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One morning in Los Angeles, Nate Overbay, a divorced former solider suffering from Post Traumatic Stress Disorder and slowly dying from ALS (Lou Gehrig disease) steps out onto the ledge from the bathroom window on the eleventh floor of a city bank and gets ready to end it all.
He has chosen his spot carefully in the hope he will land in a dumpster directly below and not land on top of, or harm anyone.
But before he can jump and just as he moves one foot from the ledge, gunshots ring out from within the building. Armed, masked men have stormed the building and a robbery is in progress. And Nate, with nothing to lose but the life he was about to give up, decides to intervene.
Although still determined to go through with his jump and end his life, Nate can see through the window that the gunmen have already killed a couple of people and it appears that they have every intention to kill more, including a little girl who reminds Nate of his own estranged daughter.
After crawling back through the window unseen by the gunmen, Nate puts his soldier training into action and manages to foil the bank robbery, emerging a hero, but the ringleader of the gang manages to escape after warning Nate he will 'make him pay in ways he can't possibly imagine.'
For Nate, this threat holds little weight. He was just about to end his life anyway. And if suicide doesn't get him, then his recently diagnosed Lou Gehrig's disease will, as his body slowly shuts down. It is this diagnosis on top of the PTSD he suffers from, where he relives the moment his serving soldier friend lost his life and whom still appears to him regularly, that Nate can't fight. It also cost him his wife and daughter and both are practically strangers to him now. Therefore Nate feels there is no future for him anymore and he is finding it surprisingly easy not to care about the ringleader's threat.
Even when the ringleader, a Ukrainian mobster named Pavlo, kidnaps Nate and makes clear that very bad things are going to happen, Nate is ready. What he isn't ready for however is Pavlo's threat to Nate's estranged wife and daughter, which changes everything. Determined to protect them at all costs, Nate finds he now has to stay alive and complete a task set for him by Pavlo within a few days. And if he fails it is his family who will pay.
Having read Gregg Hurwitz's previous novels and enjoyed them all, I was looking forward to this latest one 'The Survivor'. Hurwitz usually packs his novels with twists and suspense which move along at a fast pace. Fans of Harlan Coben and Simon Kernick like myself, will enjoy a Gregg Hurwitz novel I am sure.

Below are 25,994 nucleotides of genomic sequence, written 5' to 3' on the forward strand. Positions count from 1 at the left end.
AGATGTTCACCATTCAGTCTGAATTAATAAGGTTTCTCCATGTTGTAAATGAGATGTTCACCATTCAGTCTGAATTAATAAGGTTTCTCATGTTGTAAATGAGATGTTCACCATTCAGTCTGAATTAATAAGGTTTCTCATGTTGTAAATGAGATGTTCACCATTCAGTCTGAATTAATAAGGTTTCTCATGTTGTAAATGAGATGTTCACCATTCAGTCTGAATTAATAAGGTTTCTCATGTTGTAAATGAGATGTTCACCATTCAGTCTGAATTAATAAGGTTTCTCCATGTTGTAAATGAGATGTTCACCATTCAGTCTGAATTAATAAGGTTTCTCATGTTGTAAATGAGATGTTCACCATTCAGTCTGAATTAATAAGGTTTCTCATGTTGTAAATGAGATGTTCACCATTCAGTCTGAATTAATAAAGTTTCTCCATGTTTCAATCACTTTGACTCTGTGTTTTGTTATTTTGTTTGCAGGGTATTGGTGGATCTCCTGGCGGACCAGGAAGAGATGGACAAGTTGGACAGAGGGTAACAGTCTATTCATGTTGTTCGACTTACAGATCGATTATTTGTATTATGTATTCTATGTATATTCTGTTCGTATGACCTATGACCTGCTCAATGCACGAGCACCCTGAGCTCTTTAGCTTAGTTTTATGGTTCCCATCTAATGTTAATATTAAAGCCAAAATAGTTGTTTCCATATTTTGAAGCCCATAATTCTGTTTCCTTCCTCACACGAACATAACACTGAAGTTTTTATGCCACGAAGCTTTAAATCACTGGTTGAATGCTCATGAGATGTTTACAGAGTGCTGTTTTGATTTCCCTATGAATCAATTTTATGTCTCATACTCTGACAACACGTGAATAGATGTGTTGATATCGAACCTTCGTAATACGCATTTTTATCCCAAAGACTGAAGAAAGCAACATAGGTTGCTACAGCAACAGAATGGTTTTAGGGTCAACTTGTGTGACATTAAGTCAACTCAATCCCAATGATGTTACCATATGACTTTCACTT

The Survivor opened up with a typically tense setting as Nate is about to end his life and right away I was plunged into a gripping read as Nate steps back from the ledge and decides he has nothing to lose by intervening in the violent robbery taking place.
The action is non-stop from start to finish, which is something I have came to expect from Hurwitz and once again he does not disappoint. There are certainly no slow or boring parts where your mind wanders. Nor is there any needless information or long-winded descriptions. Indeed I found it very easy to remain engaged in the story and read the book in a couple of sittings.
Although more than a little far-fetched at times, Hurwitz does offer complete escapism with this story and although there were not as many twists in this novel as in his previous ones and nor was there a big twist at the end which is often the case with this type of thriller, I never felt disappointed.
It was interesting the way Nate's PTSD was explained and sensitively handled, as well as the effect it had on his family, whom he becomes reunited with. Because of Nate's condition, you know that if the gangsters don't take his life then his illness surely will, but after becoming reunited with his family through the threats from Pavlo, you know that one way or another, this story isn't going to have a happy ever after ending and it is this which sets it apart from many other novels, as Nate's ultimate fate is sealed from the start.
The characterisation was excellent throughout from Nate himself to the menacing Ukrainians and I thoroughly enjoyed reading The Survivor, but I did feel that for me personally it is not Gregg Hurwitz's best novel. It wasn't that anything was missing and I did enjoy it. I simply felt that that overall I have enjoyed the storylines of some of his other novels more than this one. Having said that, I must say this is still an excellent read for thriller fans and one I am happy to recommend.